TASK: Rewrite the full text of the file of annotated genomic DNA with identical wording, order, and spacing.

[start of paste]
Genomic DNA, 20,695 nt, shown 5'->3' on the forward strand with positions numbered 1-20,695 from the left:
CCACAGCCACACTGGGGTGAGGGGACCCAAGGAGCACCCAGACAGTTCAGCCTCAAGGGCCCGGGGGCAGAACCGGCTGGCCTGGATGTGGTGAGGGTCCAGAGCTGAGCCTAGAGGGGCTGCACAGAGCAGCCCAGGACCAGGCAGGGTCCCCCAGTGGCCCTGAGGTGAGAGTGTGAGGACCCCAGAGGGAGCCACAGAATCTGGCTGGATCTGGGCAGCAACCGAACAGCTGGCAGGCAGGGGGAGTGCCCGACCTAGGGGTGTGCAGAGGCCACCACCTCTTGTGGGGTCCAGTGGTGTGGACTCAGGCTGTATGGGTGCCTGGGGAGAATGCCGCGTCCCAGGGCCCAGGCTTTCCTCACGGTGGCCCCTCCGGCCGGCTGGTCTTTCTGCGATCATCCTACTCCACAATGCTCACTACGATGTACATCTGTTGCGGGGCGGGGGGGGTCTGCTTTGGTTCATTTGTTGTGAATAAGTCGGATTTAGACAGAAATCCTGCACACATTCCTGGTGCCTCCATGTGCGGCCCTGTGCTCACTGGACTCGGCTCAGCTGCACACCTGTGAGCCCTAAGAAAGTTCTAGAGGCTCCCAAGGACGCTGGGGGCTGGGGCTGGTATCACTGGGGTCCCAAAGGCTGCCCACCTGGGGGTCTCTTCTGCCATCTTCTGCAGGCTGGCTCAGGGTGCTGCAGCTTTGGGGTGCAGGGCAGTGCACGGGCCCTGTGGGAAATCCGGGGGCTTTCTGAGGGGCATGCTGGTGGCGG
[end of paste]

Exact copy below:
Genomic DNA, 20,695 nt, shown 5'->3' on the forward strand with positions numbered 1-20,695 from the left:
CCACAGCCACACTGGGGTGAGGGGACCCAAGGAGCACCCAGACAGTTCAGCCTCAAGGGCCCGGGGGCAGAACCGGCTGGCCTGGATGTGGTGAGGGTCCAGAGCTGAGCCTAGAGGGGCTGCACAGAGCAGCCCAGGACCAGGCAGGGTCCCCCAGTGGCCCTGAGGTGAGAGTGTGAGGACCCCAGAGGGAGCCACAGAATCTGGCTGGATCTGGGCAGCAACCGAACAGCTGGCAGGCAGGGGGAGTGCCCGACCTAGGGGTGTGCAGAGGCCACCACCTCTTGTGGGGTCCAGTGGTGTGGACTCAGGCTGTATGGGTGCCTGGGGAGAATGCCGCGTCCCAGGGCCCAGGCTTTCCTCACGGTGGCCCCTCCGGCCGGCTGGTCTTTCTGCGATCATCCTACTCCACAATGCTCACTACGATGTACATCTGTTGCGGGGCGGGGGGGGTCTGCTTTGGTTCATTTGTTGTGAATAAGTCGGATTTAGACAGAAATCCTGCACACATTCCTGGTGCCTCCATGTGCGGCCCTGTGCTCACTGGACTCGGCTCAGCTGCACACCTGTGAGCCCTAAGAAAGTTCTAGAGGCTCCCAAGGACGCTGGGGGCTGGGGCTGGTATCACTGGGGTCCCAAAGGCTGCCCACCTGGGGGTCTCTTCTGCCATCTTCTGCAGGCTGGCTCAGGGTGCTGCAGCTTTGGGGTGCAGGGCAGTGCACGGGCCCTGTGGGAAATCCGGGGGCTTTCTGAGGGGCATGCTGGTGGCGG